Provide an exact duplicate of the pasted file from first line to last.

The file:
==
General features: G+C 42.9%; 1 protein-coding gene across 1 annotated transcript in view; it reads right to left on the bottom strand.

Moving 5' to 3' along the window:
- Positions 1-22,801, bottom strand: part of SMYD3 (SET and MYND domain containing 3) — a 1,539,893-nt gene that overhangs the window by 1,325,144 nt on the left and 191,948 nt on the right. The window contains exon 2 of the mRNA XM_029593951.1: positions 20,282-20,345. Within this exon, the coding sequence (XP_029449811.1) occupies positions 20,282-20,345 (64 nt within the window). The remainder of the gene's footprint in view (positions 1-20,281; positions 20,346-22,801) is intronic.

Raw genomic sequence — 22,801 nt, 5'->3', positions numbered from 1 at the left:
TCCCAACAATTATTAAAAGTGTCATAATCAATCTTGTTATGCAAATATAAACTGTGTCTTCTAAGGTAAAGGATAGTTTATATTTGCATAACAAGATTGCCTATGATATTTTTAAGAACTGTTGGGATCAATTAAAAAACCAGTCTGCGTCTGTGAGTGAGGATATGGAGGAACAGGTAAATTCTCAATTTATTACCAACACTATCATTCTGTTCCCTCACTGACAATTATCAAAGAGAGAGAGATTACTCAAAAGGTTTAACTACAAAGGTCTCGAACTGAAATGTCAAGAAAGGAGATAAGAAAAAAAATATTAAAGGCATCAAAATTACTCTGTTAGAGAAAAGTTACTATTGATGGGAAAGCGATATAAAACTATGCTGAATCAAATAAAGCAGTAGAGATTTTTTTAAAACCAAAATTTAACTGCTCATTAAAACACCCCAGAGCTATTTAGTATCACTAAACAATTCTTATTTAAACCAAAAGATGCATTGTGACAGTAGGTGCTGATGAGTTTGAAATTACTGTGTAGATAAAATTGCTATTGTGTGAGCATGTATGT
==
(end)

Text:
General features: G+C 42.9%; 1 protein-coding gene across 1 annotated transcript in view; it reads right to left on the bottom strand.

Moving 5' to 3' along the window:
- Positions 1-22,801, bottom strand: part of SMYD3 (SET and MYND domain containing 3) — a 1,539,893-nt gene that overhangs the window by 1,325,144 nt on the left and 191,948 nt on the right. The window contains exon 2 of the mRNA XM_029593951.1: positions 20,282-20,345. Within this exon, the coding sequence (XP_029449811.1) occupies positions 20,282-20,345 (64 nt within the window). The remainder of the gene's footprint in view (positions 1-20,281; positions 20,346-22,801) is intronic.

Raw genomic sequence — 22,801 nt, 5'->3', positions numbered from 1 at the left:
TCCCAACAATTATTAAAAGTGTCATAATCAATCTTGTTATGCAAATATAAACTGTGTCTTCTAAGGTAAAGGATAGTTTATATTTGCATAACAAGATTGCCTATGATATTTTTAAGAACTGTTGGGATCAATTAAAAAACCAGTCTGCGTCTGTGAGTGAGGATATGGAGGAACAGGTAAATTCTCAATTTATTACCAACACTATCATTCTGTTCCCTCACTGACAATTATCAAAGAGAGAGAGATTACTCAAAAGGTTTAACTACAAAGGTCTCGAACTGAAATGTCAAGAAAGGAGATAAGAAAAAAAATATTAAAGGCATCAAAATTACTCTGTTAGAGAAAAGTTACTATTGATGGGAAAGCGATATAAAACTATGCTGAATCAAATAAAGCAGTAGAGATTTTTTTAAAACCAAAATTTAACTGCTCATTAAAACACCCCAGAGCTATTTAGTATCACTAAACAATTCTTATTTAAACCAAAAGATGCATTGTGACAGTAGGTGCTGATGAGTTTGAAATTACTGTGTAGATAAAATTGCTATTGTGTGAGCATGTATGT